Saturday, August 29, 2009

Lost hours and hours to this, but gained many insights into American history, so it can't all be bad, right?

Thursday, August 27, 2009

I woke with a start in the middle of the night a couple of nights ago, and lay awake clutching my heart while it pulsed in this wild, pulpy way. Since I couldn't seem to fall back asleep I spent the rest of the night listening to music (Loudon Wainwright III singing about heartbreak mostly) and podcasts (Radio Lab's almost creepy but entirely inspired series about the afterlife) and got really excited when I remembered that the most recent New Yorker fiction podcast would feature dreamy, dreamy Joshua Ferris reading a story by George Saunders, and proceeded to lie in the dark with just the little blue light of my device-friend illuminating my face, given over to those disembodied voices talking books. I'd never read Saunders before, and his acerbic, macabre writing narrated by Ferris' voice moving with buoyancy and anger and humanity put me at ease. I couldn't go back to sleep though because as soon as the conversation between Ferris and Deborah Triesman politely ended, I started it over again, hoping for more layers of meaning to unfold themselves, willing myself to understand what Saunders was saying about violence and peace and stupidity and grace and all of it.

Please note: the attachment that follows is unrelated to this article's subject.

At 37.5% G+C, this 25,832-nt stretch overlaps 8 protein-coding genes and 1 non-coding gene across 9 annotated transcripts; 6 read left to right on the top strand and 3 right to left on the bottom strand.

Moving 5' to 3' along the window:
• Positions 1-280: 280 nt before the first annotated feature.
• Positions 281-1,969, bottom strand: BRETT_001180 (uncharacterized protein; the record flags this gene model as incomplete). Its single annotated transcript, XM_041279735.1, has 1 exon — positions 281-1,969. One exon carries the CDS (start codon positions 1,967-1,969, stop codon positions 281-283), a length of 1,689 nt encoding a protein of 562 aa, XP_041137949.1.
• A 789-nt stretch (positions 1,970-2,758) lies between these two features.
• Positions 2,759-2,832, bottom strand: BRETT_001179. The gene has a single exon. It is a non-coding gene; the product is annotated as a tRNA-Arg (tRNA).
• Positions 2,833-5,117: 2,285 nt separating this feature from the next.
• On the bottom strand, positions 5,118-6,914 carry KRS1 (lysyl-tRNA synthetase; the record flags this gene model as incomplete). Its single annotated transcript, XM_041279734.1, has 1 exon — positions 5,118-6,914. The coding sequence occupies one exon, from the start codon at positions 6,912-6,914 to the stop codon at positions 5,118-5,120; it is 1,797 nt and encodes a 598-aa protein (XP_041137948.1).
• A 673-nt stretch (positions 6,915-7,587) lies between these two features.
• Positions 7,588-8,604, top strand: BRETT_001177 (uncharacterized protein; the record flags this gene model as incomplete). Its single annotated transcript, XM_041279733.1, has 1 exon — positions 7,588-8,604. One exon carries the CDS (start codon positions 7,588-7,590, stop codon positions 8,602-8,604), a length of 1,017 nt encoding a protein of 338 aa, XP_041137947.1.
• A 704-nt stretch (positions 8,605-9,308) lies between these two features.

The next day at work I spent my lunch break poring through In Persuasion Nation, glad to inhabit, even for a few minutes, his weird, haunting world. There is a problem though. Listening to Ferris, Treisman, reading Saunders, spending my entire days surrounded by books. It's the problem so well articulated by Kathryn Chetkovitch in an essay she wrote for Granta some time ago about how terrible it is to feel envy.